Dissension (1261) dialogismos from diá = through or as a preposition to intensify meaning of + logizomai = reckon, take an inventory, conclude; source of our English dialogue) means literally reasoning through and so to think or reason with thoroughness and completeness, think out carefully, reason thoroughly, consider carefully, weighing. In the Greek writings dialogismos described the thinking of a man deliberating with himself. It refers to calculated consideration (good or bad as discussed below). It pictures one deliberating with one’s self which conveys the basic meaning of inner reasoning. Dialogismos is the word used in Php 2:14 where Paul commands believers to have a lifestyle, to "Do all things without grumbling or disputing."
Dialogismos - 14v - argument(1), disputing(1), dissension(1), doubts(1), motives(1), opinions(1), reasonings(2), speculations(1), thoughts(3), what...were thinking(2). Matt. 15:19; Mk. 7:21; Lk. 2:35; Lk. 5:22; Lk. 6:8; Lk. 9:46; Lk. 9:47; Lk. 24:38; Rom. 1:21; Rom. 14:1; 1 Co. 3:20; Phil. 2:14; 1 Tim. 2:8; Jas. 2:4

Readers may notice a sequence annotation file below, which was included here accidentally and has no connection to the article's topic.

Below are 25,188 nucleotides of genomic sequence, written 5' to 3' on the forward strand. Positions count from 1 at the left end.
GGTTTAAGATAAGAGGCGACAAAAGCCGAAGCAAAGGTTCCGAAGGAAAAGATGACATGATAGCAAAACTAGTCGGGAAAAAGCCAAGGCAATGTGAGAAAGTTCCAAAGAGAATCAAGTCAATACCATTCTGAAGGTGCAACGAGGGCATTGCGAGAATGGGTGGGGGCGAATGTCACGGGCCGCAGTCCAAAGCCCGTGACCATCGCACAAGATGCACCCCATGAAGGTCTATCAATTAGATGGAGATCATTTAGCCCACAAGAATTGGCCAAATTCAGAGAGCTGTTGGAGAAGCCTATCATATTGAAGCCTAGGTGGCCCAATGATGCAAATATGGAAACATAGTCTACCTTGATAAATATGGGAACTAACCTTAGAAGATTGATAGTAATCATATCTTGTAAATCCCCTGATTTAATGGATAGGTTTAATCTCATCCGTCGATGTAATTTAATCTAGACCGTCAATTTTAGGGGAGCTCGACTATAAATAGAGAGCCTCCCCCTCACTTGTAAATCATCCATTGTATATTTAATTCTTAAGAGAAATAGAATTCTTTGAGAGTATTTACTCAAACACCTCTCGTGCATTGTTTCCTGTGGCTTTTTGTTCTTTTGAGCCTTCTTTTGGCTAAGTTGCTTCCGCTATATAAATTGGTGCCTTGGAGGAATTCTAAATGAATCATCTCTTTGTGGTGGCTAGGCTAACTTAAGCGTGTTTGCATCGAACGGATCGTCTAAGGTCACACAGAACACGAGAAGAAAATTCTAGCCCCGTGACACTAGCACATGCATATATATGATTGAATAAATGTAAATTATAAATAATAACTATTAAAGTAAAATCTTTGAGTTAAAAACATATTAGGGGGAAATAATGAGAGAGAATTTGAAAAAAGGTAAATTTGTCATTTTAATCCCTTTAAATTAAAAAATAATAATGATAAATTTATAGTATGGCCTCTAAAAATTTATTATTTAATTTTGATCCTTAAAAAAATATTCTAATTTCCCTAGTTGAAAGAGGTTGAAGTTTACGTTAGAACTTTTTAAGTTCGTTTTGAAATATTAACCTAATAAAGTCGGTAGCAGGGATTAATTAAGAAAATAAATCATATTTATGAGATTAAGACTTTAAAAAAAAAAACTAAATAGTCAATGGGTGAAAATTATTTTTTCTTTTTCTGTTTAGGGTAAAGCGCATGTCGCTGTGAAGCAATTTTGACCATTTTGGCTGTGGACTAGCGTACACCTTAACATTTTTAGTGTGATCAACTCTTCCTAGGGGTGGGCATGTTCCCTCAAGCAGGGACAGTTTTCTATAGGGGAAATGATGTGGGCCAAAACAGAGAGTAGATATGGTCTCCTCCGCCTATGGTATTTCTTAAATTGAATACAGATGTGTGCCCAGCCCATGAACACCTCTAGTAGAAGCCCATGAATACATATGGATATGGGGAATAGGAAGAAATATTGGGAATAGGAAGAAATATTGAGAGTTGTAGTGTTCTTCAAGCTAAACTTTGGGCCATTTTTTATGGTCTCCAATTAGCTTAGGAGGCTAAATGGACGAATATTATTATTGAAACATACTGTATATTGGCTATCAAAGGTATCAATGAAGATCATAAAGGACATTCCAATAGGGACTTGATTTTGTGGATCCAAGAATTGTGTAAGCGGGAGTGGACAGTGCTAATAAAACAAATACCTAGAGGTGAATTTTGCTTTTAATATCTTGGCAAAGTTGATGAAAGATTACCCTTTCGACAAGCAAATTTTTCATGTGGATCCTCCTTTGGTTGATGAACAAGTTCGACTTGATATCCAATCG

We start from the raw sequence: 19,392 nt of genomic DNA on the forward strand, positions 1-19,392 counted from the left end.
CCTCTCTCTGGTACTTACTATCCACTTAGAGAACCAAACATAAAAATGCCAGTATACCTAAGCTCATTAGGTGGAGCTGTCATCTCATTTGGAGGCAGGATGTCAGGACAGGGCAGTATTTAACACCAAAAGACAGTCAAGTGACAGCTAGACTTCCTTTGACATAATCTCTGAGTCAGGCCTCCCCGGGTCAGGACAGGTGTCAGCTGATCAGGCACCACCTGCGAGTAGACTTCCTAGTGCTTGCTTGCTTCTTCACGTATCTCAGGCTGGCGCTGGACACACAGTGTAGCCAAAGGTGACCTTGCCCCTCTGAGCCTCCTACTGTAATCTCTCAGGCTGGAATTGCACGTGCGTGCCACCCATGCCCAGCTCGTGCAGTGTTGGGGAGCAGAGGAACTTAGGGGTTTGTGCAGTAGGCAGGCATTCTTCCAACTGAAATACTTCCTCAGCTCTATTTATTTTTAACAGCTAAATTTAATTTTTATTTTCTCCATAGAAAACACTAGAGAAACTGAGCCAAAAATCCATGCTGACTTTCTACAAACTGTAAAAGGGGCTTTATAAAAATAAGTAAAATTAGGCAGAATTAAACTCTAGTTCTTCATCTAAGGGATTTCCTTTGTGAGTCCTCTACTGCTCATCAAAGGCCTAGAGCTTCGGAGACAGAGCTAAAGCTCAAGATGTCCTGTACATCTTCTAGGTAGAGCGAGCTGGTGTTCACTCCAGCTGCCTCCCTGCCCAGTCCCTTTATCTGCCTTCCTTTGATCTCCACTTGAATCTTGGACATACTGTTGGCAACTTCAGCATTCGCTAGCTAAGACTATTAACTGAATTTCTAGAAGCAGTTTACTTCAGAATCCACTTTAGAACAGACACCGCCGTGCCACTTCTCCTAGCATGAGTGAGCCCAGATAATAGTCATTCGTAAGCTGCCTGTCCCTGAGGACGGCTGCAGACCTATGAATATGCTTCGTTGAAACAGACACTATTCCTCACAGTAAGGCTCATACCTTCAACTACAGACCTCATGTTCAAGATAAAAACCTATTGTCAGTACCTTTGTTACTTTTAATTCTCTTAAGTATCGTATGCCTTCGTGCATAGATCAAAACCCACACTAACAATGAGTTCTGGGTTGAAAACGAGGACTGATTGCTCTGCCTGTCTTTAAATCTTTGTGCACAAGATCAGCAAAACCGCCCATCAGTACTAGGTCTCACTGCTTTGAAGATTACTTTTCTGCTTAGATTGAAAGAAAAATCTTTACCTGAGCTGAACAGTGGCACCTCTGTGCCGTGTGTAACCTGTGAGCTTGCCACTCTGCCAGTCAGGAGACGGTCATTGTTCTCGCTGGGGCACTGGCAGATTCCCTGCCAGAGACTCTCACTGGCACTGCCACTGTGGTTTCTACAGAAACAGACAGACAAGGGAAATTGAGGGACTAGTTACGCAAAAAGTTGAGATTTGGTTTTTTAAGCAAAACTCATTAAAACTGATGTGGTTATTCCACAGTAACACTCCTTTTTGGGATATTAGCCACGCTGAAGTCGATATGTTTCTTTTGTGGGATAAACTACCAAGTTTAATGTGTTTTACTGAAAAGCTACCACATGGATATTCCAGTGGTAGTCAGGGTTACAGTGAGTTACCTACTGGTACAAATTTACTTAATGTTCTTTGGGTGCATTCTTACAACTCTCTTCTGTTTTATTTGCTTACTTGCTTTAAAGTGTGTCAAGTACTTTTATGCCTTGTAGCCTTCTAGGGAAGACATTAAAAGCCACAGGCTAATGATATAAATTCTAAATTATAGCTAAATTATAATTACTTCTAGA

1 Timothy 2:9 Likewise, I want women to adorn themselves with proper clothing, modestly and discreetly, not with braided hair and gold or pearls or costly garments,
BGT 1 Timothy 2:9 Ὡσαύτως [καὶ] γυναῖκας ἐν καταστολῇ κοσμίῳ μετὰ αἰδοῦς καὶ σωφροσύνης κοσμεῖν ἑαυτάς, μὴ ἐν πλέγμασιν καὶ χρυσίῳ ἢ μαργαρίταις ἢ ἱματισμῷ πολυτελεῖ,
KJV 1 Timothy 2:9 In like manner also, that women adorn themselves in modest apparel, with shamefacedness and sobriety; not with broided hair, or gold, or pearls, or costly array;
NET 1 Timothy 2:9 Likewise the women are to dress in suitable apparel, with modesty and self-control. Their adornment must not be with braided hair and gold or pearls or expensive clothing,